Chinese universities are increasingly well respected; the number included in major global university rankings has risen significantly over the past five years, particularly compared with the UK, which has fallen in many rankings.
In 2011, there were only six Chinese universities in Times Higher Education’s World University Rankings, whereas in 2015-2016 there were 37, more than either Canada or Australia.

9. The government is investing heavily in international students


Financial support is an important factor in the decision to study abroad and the Chinese government is offering a wide range of funding opportunities to attract international students, including more than 40,000 scholarships at 277 institutions.
In 2015, 40 per cent of all international students new to China received government sponsorship. The number of scholarships available has increased fivefold since 2006.

10. It could be great for your career



Knowledge and experience of China is an increasingly valuable asset in many industries.
As the fourth most popular destination for international travel, with nearly 12 million business trips to China in 2015, the country is growing in economic and cultural significance.
Experience of China and Chinese, which is the third most popular language to learn in the world, could give you a great career boost.
Marie Rosszell, an international student at the University of Macau, secured a job with Google in Japan partly as a result of her international experiences.
Gracibelt Rendon, who chose to study in China to differentiate herself from others in the workplace, explains: “There is a saying that my friends who went to university together share, which is; if you survive living in China, you can survive and be prepared to face anything in the world.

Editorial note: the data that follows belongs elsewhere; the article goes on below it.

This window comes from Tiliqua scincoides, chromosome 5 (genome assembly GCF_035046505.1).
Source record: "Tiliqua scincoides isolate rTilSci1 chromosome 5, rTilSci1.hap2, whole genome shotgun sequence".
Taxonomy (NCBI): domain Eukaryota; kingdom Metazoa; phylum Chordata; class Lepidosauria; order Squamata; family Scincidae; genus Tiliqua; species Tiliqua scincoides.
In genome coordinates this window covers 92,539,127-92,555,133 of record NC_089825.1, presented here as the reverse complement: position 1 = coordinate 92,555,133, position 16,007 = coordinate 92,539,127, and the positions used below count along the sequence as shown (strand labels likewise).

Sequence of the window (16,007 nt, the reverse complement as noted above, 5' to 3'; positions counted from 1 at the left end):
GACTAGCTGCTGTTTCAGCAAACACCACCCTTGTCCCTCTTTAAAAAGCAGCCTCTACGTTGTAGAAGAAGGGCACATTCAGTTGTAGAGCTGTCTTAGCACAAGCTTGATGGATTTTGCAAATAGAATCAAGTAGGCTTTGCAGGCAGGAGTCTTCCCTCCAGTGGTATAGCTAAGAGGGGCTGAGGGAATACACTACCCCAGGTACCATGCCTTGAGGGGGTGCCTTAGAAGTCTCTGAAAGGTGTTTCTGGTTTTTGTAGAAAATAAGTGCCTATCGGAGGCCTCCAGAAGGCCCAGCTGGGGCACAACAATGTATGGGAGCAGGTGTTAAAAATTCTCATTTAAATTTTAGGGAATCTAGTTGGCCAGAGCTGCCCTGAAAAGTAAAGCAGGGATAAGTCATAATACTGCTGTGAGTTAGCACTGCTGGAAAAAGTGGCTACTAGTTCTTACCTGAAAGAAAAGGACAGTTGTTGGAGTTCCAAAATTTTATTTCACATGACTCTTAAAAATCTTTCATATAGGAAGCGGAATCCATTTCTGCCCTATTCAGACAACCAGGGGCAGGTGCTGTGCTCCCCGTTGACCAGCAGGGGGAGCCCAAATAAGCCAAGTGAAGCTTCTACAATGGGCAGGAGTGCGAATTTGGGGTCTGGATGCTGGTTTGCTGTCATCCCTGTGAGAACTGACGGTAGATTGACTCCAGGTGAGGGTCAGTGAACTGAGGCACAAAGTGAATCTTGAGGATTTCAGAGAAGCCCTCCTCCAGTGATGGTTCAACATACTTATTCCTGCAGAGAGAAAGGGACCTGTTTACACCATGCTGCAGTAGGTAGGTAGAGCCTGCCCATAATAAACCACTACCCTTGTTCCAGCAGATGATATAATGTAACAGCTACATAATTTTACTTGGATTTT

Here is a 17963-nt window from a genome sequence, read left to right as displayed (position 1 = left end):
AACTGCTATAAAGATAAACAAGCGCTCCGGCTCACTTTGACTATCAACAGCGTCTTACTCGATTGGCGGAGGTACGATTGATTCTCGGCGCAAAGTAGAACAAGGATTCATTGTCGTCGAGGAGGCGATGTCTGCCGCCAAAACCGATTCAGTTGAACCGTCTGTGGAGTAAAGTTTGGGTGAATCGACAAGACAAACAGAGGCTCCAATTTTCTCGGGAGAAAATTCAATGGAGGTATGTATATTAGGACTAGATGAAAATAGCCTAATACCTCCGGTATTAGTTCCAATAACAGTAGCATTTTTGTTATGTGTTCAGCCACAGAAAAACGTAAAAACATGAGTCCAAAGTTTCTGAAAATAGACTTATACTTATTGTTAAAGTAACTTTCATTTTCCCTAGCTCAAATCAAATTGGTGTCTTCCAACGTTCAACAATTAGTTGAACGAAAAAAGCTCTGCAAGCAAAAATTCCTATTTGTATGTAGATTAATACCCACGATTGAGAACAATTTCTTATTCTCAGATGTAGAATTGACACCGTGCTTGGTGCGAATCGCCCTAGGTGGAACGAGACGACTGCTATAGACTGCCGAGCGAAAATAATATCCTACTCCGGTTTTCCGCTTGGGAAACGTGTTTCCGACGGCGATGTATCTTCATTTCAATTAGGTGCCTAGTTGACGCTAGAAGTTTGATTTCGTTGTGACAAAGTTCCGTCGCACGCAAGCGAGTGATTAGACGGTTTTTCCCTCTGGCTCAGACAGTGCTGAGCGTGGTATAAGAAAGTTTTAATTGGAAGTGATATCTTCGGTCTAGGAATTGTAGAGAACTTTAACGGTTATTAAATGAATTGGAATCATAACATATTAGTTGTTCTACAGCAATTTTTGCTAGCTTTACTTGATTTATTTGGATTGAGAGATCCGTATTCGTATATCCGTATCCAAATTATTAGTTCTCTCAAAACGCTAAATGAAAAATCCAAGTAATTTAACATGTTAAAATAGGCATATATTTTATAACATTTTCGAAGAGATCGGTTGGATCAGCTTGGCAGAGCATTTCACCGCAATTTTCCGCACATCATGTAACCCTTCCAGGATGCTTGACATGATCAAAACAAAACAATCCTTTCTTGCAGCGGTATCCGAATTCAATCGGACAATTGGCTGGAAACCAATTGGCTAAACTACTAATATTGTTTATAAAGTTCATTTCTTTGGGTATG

“[The experience] allows you to be an open-minded person, ready to adapt and be flexible, which at the end of the day is what every employer is looking for. Studying in China gives you experience about how things work in this part of the world and helps you to become more independent.”
The report notes that last year a record-breaking 398,000 international students flocked to study in China, making it the world’s third most popular destination (behind the US and UK).
This rapid rise in popularity can be partly explained by government-sponsored scholarships, as well as Chinese universities’ continued progress in the international ranking tables, not to mention the appeal of learning the world’s most-spoken language. 

11. Receive a scholarship.

The Chinese government has doubled efforts to increase the number of scholarships it offers to international recruits. Last year, a staggering 40% of international students who had recently commenced studying in China received some kind of financial award from the government. 

12. Study at a university on the rise.

With 33 universities ranked among the world’s best institutions in the QS World University Rankings® 2016-2017 and just under 100 universities in the QS University Rankings: Asia 2016, China’s leading institutions have a growing presence in the international league tables. So if you fancy a world-leading education and a degree on your CV that’s likely to keep gaining prestige in the decades to come, China’s for you.  

13.  Learn the world’s most-spoken language.

While language classes can help, nothing quite beats immersion if you want to become fluent! The world’s most widely spoken language according to UNESCO, Mandarin Chinese is often touted as one of the most useful languages to learn for future careers, especially if you wish to work in a field such as international business or banking. 

14. Contemplate (approximately) 4,000 years of history.
Wherever you study in China, you’ll be surrounded by age-old temples, palaces and structures as they rub shoulders with feats of modernity and technology. You’ll witness a constant negotiation between the super old and the very new on a daily basis, and be granted many opportunities to explore some of the world’s most iconic sites and sights. Think giant pandas, the Forbidden City and the Rainbow Mountains… 

15. Move to one of the world’s best student cities.

Beijing is 25th and Shanghai 39th in the QS Best Student Cities 2016. This is unsurprising given their selections of highly ranked universities, strong employment prospects, and comparatively low costs of living.

16. Explore the region!

Take advantage of your location to hop on a flight to Mongolia, Thailand or South Korea during semester breaks, and widen your horizon! Studying abroad in China is a great way to get as much travelling done as you can, before either settling down in a single location, or embarking on an international career.